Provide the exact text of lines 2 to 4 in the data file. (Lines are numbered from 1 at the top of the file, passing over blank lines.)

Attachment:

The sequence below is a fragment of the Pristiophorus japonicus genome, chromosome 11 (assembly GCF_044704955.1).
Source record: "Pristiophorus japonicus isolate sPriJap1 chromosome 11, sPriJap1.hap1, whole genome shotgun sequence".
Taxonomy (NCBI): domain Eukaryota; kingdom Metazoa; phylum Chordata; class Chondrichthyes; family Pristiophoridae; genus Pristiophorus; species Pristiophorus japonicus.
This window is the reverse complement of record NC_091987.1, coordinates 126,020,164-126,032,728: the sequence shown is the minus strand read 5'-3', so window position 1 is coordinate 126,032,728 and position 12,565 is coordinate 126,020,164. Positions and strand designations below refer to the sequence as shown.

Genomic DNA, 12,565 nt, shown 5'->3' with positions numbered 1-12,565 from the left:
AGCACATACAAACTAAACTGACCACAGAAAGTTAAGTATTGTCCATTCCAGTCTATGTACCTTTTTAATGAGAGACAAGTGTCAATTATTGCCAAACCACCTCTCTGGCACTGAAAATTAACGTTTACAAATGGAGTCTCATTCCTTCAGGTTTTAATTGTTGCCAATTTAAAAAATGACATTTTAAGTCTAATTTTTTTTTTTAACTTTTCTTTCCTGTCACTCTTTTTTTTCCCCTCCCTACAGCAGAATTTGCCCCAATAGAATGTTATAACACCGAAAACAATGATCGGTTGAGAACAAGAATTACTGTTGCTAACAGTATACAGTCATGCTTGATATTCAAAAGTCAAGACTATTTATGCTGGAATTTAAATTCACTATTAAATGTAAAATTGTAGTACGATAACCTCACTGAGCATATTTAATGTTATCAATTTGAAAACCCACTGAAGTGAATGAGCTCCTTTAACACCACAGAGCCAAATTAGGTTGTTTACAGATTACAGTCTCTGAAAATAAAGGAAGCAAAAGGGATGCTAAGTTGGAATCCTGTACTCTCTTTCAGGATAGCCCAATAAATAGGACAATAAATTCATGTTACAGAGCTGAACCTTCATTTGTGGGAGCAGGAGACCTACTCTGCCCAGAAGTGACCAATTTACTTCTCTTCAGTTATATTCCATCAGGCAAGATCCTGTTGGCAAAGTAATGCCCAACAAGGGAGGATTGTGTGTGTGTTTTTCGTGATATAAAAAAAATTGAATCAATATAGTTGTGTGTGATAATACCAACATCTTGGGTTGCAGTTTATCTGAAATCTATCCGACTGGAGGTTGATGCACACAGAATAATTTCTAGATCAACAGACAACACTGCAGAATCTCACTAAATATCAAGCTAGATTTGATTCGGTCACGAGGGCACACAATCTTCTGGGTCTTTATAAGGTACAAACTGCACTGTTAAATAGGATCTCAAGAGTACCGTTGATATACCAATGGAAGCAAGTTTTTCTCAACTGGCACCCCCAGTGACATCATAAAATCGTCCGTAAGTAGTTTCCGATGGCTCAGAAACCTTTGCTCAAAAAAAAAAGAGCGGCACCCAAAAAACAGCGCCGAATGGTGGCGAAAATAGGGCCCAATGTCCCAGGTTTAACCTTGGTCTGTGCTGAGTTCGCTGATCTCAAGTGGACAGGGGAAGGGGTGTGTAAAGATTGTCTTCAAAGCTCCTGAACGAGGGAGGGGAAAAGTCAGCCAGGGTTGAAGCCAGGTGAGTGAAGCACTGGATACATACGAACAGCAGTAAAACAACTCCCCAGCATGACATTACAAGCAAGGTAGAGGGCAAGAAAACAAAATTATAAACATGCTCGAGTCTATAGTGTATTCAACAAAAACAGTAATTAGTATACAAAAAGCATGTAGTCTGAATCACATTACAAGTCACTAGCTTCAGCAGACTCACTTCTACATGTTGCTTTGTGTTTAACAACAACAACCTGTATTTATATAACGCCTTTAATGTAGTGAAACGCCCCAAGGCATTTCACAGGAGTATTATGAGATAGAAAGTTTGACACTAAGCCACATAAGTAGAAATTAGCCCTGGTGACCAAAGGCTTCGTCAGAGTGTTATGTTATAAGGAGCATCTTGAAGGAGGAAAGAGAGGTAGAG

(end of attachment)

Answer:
Source record: "Pristiophorus japonicus isolate sPriJap1 chromosome 11, sPriJap1.hap1, whole genome shotgun sequence".
Taxonomy (NCBI): domain Eukaryota; kingdom Metazoa; phylum Chordata; class Chondrichthyes; family Pristiophoridae; genus Pristiophorus; species Pristiophorus japonicus.
This window is the reverse complement of record NC_091987.1, coordinates 126,020,164-126,032,728: the sequence shown is the minus strand read 5'-3', so window position 1 is coordinate 126,032,728 and position 12,565 is coordinate 126,020,164. Positions and strand designations below refer to the sequence as shown.